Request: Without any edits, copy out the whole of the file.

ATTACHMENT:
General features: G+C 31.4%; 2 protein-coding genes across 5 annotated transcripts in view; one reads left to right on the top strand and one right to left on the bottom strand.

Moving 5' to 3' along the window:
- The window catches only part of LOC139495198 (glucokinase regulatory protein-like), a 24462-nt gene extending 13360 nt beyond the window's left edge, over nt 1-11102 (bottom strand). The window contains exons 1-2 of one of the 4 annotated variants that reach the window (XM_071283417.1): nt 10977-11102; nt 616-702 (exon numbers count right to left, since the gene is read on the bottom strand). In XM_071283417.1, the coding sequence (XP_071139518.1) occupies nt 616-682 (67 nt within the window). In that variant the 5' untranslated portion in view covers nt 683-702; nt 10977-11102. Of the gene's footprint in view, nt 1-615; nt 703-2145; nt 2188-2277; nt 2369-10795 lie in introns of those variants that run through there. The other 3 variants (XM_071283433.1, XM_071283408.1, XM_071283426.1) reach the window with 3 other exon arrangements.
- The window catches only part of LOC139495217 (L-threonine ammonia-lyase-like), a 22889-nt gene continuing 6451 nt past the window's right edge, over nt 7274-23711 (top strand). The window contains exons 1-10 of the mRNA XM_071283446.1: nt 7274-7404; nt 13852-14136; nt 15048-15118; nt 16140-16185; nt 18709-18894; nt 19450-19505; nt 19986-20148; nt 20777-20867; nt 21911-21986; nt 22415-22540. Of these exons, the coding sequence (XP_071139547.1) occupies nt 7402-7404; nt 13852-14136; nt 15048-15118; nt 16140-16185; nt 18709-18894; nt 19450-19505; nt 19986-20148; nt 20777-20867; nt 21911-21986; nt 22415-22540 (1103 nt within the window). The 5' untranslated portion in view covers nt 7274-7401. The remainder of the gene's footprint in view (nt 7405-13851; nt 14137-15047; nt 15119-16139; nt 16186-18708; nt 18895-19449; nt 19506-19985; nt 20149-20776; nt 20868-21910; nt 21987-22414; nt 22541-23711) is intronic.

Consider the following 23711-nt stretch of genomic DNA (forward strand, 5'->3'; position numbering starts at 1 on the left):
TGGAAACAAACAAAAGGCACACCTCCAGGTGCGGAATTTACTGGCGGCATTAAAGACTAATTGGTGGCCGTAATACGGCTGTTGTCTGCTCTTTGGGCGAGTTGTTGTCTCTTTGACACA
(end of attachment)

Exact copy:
General features: G+C 31.4%; 2 protein-coding genes across 5 annotated transcripts in view; one reads left to right on the top strand and one right to left on the bottom strand.

Moving 5' to 3' along the window:
- The window catches only part of LOC139495198 (glucokinase regulatory protein-like), a 24462-nt gene extending 13360 nt beyond the window's left edge, over nt 1-11102 (bottom strand). The window contains exons 1-2 of one of the 4 annotated variants that reach the window (XM_071283417.1): nt 10977-11102; nt 616-702 (exon numbers count right to left, since the gene is read on the bottom strand). In XM_071283417.1, the coding sequence (XP_071139518.1) occupies nt 616-682 (67 nt within the window). In that variant the 5' untranslated portion in view covers nt 683-702; nt 10977-11102. Of the gene's footprint in view, nt 1-615; nt 703-2145; nt 2188-2277; nt 2369-10795 lie in introns of those variants that run through there. The other 3 variants (XM_071283433.1, XM_071283408.1, XM_071283426.1) reach the window with 3 other exon arrangements.
- The window catches only part of LOC139495217 (L-threonine ammonia-lyase-like), a 22889-nt gene continuing 6451 nt past the window's right edge, over nt 7274-23711 (top strand). The window contains exons 1-10 of the mRNA XM_071283446.1: nt 7274-7404; nt 13852-14136; nt 15048-15118; nt 16140-16185; nt 18709-18894; nt 19450-19505; nt 19986-20148; nt 20777-20867; nt 21911-21986; nt 22415-22540. Of these exons, the coding sequence (XP_071139547.1) occupies nt 7402-7404; nt 13852-14136; nt 15048-15118; nt 16140-16185; nt 18709-18894; nt 19450-19505; nt 19986-20148; nt 20777-20867; nt 21911-21986; nt 22415-22540 (1103 nt within the window). The 5' untranslated portion in view covers nt 7274-7401. The remainder of the gene's footprint in view (nt 7405-13851; nt 14137-15047; nt 15119-16139; nt 16186-18708; nt 18895-19449; nt 19506-19985; nt 20149-20776; nt 20868-21910; nt 21987-22414; nt 22541-23711) is intronic.

Consider the following 23711-nt stretch of genomic DNA (forward strand, 5'->3'; position numbering starts at 1 on the left):
TGGAAACAAACAAAAGGCACACCTCCAGGTGCGGAATTTACTGGCGGCATTAAAGACTAATTGGTGGCCGTAATACGGCTGTTGTCTGCTCTTTGGGCGAGTTGTTGTCTCTTTGACACA